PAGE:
Conn Murray, the man tasked with the merger, starts his first full week at the job today.
The beginning of his €150,000 contract has been described locally as marking “a line in the sand” for both Limerick and the Mid-West region.
A native of Co Meath, he lists the dereliction of parts of Limerick city centre as one of his key priorities and insists the “unified voice” of the new authority will help secure Limerick’s footing as a city of 100,000 people.
“Limerick will not survive without a vibrant city. The Mid-West will not be able to take its place as a competitive location for international business or national business without a thriving city. And it’s that focus that will enable us to grow the county as it will the region itself,” he said.
He is reluctant to say yet how long the revitalisation of Limerick will take, but he sees the vacant opera centre site in the city centre as one of the main catalysts for this process.
“There is an expectation that the world may change because there is a unified authority. It will not, but we will work to change that.”
Mr Murray describes his return to Limerick as a “homecoming of sorts,” having previously worked for Limerick City Council from 1997-2003 as assistant town clerk and later as director of services.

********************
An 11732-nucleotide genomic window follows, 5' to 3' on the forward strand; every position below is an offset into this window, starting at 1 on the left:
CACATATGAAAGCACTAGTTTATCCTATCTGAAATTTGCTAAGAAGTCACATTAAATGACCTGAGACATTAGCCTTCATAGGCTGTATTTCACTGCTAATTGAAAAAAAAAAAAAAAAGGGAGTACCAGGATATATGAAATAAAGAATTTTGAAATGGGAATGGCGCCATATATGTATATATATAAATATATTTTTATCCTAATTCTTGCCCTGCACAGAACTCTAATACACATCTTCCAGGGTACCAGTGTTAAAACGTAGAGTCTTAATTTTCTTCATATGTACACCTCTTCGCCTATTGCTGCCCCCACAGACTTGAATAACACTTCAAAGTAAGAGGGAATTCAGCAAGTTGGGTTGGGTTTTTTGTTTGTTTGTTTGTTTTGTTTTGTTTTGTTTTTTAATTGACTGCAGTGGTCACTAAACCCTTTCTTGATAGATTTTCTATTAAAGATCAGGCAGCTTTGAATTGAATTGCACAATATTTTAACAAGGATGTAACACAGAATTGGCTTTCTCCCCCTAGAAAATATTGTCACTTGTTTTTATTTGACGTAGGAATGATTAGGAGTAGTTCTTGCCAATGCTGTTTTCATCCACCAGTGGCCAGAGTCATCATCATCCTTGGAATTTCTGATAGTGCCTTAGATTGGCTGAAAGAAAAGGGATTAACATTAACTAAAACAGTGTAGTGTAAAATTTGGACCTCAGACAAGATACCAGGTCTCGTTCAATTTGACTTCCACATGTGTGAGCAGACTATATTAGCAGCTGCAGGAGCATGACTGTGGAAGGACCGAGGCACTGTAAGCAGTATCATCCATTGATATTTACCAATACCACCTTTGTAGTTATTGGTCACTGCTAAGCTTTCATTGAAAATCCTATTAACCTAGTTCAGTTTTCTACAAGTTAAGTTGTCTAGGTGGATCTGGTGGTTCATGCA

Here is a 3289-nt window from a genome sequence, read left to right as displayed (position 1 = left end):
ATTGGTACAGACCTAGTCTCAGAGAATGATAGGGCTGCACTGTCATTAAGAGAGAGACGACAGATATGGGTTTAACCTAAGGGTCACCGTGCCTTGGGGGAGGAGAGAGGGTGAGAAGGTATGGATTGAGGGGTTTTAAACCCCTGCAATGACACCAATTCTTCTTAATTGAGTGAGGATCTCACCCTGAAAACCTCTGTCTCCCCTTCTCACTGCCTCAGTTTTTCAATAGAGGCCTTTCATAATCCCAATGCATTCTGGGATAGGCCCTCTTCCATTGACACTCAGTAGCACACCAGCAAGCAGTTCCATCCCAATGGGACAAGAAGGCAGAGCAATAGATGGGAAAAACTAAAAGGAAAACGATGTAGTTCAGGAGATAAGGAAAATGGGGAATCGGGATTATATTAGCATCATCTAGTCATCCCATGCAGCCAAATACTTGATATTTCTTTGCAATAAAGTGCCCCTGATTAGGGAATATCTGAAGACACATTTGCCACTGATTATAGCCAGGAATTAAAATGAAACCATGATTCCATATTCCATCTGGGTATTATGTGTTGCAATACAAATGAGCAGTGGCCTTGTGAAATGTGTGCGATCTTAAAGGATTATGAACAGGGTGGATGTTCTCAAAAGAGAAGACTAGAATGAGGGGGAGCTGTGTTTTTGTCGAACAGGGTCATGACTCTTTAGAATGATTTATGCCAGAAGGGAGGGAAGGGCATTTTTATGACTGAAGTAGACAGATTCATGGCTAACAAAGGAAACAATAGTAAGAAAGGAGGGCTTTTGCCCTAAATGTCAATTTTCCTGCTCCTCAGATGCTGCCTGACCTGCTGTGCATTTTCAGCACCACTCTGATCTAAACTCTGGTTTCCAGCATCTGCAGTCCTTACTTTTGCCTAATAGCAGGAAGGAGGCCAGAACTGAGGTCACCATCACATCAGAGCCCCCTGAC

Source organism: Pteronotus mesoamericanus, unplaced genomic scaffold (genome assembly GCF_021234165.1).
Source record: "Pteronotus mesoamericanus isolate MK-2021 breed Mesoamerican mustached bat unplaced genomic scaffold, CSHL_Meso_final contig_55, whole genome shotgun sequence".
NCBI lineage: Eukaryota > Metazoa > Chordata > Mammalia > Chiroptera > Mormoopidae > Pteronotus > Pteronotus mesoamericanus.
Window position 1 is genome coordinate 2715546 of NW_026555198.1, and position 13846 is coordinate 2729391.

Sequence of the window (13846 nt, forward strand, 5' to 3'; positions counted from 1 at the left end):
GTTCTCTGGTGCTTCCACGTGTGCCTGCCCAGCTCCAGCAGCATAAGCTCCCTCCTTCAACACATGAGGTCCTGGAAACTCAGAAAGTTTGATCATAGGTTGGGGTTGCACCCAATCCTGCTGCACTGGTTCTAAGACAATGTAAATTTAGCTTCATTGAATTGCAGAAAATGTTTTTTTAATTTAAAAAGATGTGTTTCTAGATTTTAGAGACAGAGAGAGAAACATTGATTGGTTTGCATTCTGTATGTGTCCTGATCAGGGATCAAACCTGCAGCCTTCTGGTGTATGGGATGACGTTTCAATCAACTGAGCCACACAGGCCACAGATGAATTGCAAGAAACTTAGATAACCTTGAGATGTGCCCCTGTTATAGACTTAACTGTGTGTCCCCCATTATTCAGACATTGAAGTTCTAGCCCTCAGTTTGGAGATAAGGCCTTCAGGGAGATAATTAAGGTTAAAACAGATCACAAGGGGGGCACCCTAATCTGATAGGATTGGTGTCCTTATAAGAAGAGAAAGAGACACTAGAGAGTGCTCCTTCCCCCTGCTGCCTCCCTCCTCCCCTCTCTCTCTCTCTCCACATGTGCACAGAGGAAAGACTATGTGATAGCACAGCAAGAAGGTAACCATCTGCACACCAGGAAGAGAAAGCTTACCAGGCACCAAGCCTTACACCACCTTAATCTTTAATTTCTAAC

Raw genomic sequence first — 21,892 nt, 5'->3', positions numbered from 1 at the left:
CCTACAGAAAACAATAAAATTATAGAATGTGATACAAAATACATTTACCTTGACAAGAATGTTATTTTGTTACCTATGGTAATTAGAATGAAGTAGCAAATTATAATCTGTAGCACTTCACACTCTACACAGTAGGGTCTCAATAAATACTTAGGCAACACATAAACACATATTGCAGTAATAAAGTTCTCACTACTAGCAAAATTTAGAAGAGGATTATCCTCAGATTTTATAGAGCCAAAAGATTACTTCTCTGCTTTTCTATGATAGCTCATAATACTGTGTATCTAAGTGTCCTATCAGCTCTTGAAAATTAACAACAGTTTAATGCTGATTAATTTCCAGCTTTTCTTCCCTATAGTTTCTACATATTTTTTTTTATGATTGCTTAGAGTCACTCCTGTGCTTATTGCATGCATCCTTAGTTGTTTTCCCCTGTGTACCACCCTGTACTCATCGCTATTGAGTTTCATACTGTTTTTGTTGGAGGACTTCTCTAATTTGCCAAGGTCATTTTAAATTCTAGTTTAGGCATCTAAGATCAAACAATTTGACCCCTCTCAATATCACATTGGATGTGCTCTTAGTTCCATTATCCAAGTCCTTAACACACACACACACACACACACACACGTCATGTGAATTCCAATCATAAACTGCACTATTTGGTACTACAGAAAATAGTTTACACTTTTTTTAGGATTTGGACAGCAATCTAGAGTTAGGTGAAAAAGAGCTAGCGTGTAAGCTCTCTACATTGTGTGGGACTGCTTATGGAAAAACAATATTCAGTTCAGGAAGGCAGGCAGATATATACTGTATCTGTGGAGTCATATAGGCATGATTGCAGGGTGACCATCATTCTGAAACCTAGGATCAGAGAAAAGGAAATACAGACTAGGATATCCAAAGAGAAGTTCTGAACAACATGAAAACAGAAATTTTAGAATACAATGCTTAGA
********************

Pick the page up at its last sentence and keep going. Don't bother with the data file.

Over his last 33-years in local government, he has also managed Waterford City before taking up a position as manager of Louth County Council where he worked for the last five years.
The new Limerick manager said it is inevitable the amalgamation of the two authorities will lead to a reduction in staff numbers due to a duplication of services.
He is reluctant to say what this reduction will be but it is understood it will be in the region of 20% — a similar figure to the one he achieved in Louth.
Limerick’s regeneration project will also come under the remit of the new Limerick local authority.